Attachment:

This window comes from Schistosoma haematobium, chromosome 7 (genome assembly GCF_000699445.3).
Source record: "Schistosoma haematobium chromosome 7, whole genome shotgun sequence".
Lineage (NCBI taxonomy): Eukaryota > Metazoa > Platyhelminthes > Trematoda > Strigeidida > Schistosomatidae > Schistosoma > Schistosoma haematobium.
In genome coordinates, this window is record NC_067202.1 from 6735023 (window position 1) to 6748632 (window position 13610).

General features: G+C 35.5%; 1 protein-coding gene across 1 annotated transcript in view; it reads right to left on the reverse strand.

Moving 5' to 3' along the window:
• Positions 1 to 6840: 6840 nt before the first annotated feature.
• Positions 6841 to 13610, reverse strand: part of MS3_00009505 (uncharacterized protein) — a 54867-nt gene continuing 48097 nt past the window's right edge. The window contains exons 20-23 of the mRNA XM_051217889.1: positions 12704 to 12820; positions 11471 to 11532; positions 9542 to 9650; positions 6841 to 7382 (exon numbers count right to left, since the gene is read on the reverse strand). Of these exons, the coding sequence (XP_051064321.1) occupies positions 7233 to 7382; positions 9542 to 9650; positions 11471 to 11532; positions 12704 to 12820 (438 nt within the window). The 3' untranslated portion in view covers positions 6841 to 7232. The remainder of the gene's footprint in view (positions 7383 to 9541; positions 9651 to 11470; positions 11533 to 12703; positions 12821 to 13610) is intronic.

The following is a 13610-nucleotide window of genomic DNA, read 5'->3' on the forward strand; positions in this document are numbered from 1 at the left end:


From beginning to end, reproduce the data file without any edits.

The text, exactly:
This window comes from Schistosoma haematobium, chromosome 7 (genome assembly GCF_000699445.3).
Source record: "Schistosoma haematobium chromosome 7, whole genome shotgun sequence".
Lineage (NCBI taxonomy): Eukaryota > Metazoa > Platyhelminthes > Trematoda > Strigeidida > Schistosomatidae > Schistosoma > Schistosoma haematobium.
In genome coordinates, this window is record NC_067202.1 from 6735023 (window position 1) to 6748632 (window position 13610).

General features: G+C 35.5%; 1 protein-coding gene across 1 annotated transcript in view; it reads right to left on the reverse strand.

Moving 5' to 3' along the window:
• Positions 1 to 6840: 6840 nt before the first annotated feature.
• Positions 6841 to 13610, reverse strand: part of MS3_00009505 (uncharacterized protein) — a 54867-nt gene continuing 48097 nt past the window's right edge. The window contains exons 20-23 of the mRNA XM_051217889.1: positions 12704 to 12820; positions 11471 to 11532; positions 9542 to 9650; positions 6841 to 7382 (exon numbers count right to left, since the gene is read on the reverse strand). Of these exons, the coding sequence (XP_051064321.1) occupies positions 7233 to 7382; positions 9542 to 9650; positions 11471 to 11532; positions 12704 to 12820 (438 nt within the window). The 3' untranslated portion in view covers positions 6841 to 7232. The remainder of the gene's footprint in view (positions 7383 to 9541; positions 9651 to 11470; positions 11533 to 12703; positions 12821 to 13610) is intronic.

The following is a 13610-nucleotide window of genomic DNA, read 5'->3' on the forward strand; positions in this document are numbered from 1 at the left end: